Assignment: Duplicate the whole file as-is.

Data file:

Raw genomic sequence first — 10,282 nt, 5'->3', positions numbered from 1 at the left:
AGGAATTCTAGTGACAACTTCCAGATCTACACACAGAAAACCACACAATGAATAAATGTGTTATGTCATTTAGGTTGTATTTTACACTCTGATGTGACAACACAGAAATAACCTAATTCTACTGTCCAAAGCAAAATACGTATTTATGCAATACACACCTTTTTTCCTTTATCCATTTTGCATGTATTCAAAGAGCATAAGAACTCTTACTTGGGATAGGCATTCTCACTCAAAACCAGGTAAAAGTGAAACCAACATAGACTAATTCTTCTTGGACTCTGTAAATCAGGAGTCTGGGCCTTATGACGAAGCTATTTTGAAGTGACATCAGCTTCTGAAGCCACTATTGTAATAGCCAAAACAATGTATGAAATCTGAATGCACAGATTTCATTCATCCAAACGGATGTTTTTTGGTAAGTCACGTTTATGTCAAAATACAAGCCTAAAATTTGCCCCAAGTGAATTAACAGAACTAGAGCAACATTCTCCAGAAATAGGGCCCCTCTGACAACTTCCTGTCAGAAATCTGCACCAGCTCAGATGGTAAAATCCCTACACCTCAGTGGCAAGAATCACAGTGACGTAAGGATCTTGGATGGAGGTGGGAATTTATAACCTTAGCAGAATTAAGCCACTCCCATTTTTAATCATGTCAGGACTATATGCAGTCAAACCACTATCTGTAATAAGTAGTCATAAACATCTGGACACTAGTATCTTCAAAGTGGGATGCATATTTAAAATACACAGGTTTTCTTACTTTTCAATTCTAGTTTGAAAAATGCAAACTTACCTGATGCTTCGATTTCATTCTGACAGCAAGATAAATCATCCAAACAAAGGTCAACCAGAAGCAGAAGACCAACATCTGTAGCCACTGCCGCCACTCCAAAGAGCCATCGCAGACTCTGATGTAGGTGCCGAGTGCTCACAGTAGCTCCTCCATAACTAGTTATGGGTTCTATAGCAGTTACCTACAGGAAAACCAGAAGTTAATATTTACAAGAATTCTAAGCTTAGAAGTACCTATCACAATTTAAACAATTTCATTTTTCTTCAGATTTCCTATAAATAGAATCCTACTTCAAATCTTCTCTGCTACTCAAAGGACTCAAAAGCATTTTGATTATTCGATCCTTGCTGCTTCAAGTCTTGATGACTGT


Raw genomic sequence first — 10,282 nt, 5'->3', positions numbered from 1 at the left:
AGGAATTCTAGTGACAACTTCCAGATCTACACACAGAAAACCACACAATGAATAAATGTGTTATGTCATTTAGGTTGTATTTTACACTCTGATGTGACAACACAGAAATAACCTAATTCTACTGTCCAAAGCAAAATACGTATTTATGCAATACACACCTTTTTTCCTTTATCCATTTTGCATGTATTCAAAGAGCATAAGAACTCTTACTTGGGATAGGCATTCTCACTCAAAACCAGGTAAAAGTGAAACCAACATAGACTAATTCTTCTTGGACTCTGTAAATCAGGAGTCTGGGCCTTATGACGAAGCTATTTTGAAGTGACATCAGCTTCTGAAGCCACTATTGTAATAGCCAAAACAATGTATGAAATCTGAATGCACAGATTTCATTCATCCAAACGGATGTTTTTTGGTAAGTCACGTTTATGTCAAAATACAAGCCTAAAATTTGCCCCAAGTGAATTAACAGAACTAGAGCAACATTCTCCAGAAATAGGGCCCCTCTGACAACTTCCTGTCAGAAATCTGCACCAGCTCAGATGGTAAAATCCCTACACCTCAGTGGCAAGAATCACAGTGACGTAAGGATCTTGGATGGAGGTGGGAATTTATAACCTTAGCAGAATTAAGCCACTCCCATTTTTAATCATGTCAGGACTATATGCAGTCAAACCACTATCTGTAATAAGTAGTCATAAACATCTGGACACTAGTATCTTCAAAGTGGGATGCATATTTAAAATACACAGGTTTTCTTACTTTTCAATTCTAGTTTGAAAAATGCAAACTTACCTGATGCTTCGATTTCATTCTGACAGCAAGATAAATCATCCAAACAAAGGTCAACCAGAAGCAGAAGACCAACATCTGTAGCCACTGCCGCCACTCCAAAGAGCCATCGCAGACTCTGATGTAGGTGCCGAGTGCTCACAGTAGCTCCTCCATAACTAGTTATGGGTTCTATAGCAGTTACCTACAGGAAAACCAGAAGTTAATATTTACAAGAATTCTAAGCTTAGAAGTACCTATCACAATTTAAACAATTTCATTTTTCTTCAGATTTCCTATAAATAGAATCCTACTTCAAATCTTCTCTGCTACTCAAAGGACTCAAAAGCATTTTGATTATTCGATCCTTGCTGCTTCAAGTCTTGATGACTGT